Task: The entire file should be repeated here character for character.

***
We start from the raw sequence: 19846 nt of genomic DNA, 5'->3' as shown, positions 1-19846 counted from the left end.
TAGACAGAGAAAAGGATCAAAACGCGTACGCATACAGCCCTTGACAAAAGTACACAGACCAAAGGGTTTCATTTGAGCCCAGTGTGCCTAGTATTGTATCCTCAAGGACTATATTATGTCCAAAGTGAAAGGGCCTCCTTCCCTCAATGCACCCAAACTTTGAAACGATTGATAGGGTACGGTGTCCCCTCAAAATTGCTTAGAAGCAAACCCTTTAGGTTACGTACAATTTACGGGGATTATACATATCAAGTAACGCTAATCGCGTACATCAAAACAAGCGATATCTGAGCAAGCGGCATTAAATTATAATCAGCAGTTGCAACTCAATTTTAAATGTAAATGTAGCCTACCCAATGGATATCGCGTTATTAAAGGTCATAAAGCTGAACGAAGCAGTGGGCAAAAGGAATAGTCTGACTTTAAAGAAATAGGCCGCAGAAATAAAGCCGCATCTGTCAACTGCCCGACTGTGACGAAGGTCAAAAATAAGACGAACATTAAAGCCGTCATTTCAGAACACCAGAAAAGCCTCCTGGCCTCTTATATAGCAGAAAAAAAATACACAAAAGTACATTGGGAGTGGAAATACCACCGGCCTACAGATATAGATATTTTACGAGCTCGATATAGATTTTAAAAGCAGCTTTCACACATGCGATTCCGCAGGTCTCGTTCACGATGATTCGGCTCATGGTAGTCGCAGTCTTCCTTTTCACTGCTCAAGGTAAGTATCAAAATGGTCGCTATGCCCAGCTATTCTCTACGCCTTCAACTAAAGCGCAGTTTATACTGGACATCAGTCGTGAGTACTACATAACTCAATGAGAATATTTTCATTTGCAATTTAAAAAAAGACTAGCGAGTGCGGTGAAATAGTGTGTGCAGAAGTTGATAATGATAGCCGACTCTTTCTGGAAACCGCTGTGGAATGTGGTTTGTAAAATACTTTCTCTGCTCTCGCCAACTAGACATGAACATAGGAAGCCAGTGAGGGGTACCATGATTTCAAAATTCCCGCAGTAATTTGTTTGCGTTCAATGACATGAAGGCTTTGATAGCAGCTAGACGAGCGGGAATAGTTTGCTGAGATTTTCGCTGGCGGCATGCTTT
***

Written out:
We start from the raw sequence: 19846 nt of genomic DNA, 5'->3' as shown, positions 1-19846 counted from the left end.
TAGACAGAGAAAAGGATCAAAACGCGTACGCATACAGCCCTTGACAAAAGTACACAGACCAAAGGGTTTCATTTGAGCCCAGTGTGCCTAGTATTGTATCCTCAAGGACTATATTATGTCCAAAGTGAAAGGGCCTCCTTCCCTCAATGCACCCAAACTTTGAAACGATTGATAGGGTACGGTGTCCCCTCAAAATTGCTTAGAAGCAAACCCTTTAGGTTACGTACAATTTACGGGGATTATACATATCAAGTAACGCTAATCGCGTACATCAAAACAAGCGATATCTGAGCAAGCGGCATTAAATTATAATCAGCAGTTGCAACTCAATTTTAAATGTAAATGTAGCCTACCCAATGGATATCGCGTTATTAAAGGTCATAAAGCTGAACGAAGCAGTGGGCAAAAGGAATAGTCTGACTTTAAAGAAATAGGCCGCAGAAATAAAGCCGCATCTGTCAACTGCCCGACTGTGACGAAGGTCAAAAATAAGACGAACATTAAAGCCGTCATTTCAGAACACCAGAAAAGCCTCCTGGCCTCTTATATAGCAGAAAAAAAATACACAAAAGTACATTGGGAGTGGAAATACCACCGGCCTACAGATATAGATATTTTACGAGCTCGATATAGATTTTAAAAGCAGCTTTCACACATGCGATTCCGCAGGTCTCGTTCACGATGATTCGGCTCATGGTAGTCGCAGTCTTCCTTTTCACTGCTCAAGGTAAGTATCAAAATGGTCGCTATGCCCAGCTATTCTCTACGCCTTCAACTAAAGCGCAGTTTATACTGGACATCAGTCGTGAGTACTACATAACTCAATGAGAATATTTTCATTTGCAATTTAAAAAAAGACTAGCGAGTGCGGTGAAATAGTGTGTGCAGAAGTTGATAATGATAGCCGACTCTTTCTGGAAACCGCTGTGGAATGTGGTTTGTAAAATACTTTCTCTGCTCTCGCCAACTAGACATGAACATAGGAAGCCAGTGAGGGGTACCATGATTTCAAAATTCCCGCAGTAATTTGTTTGCGTTCAATGACATGAAGGCTTTGATAGCAGCTAGACGAGCGGGAATAGTTTGCTGAGATTTTCGCTGGCGGCATGCTTT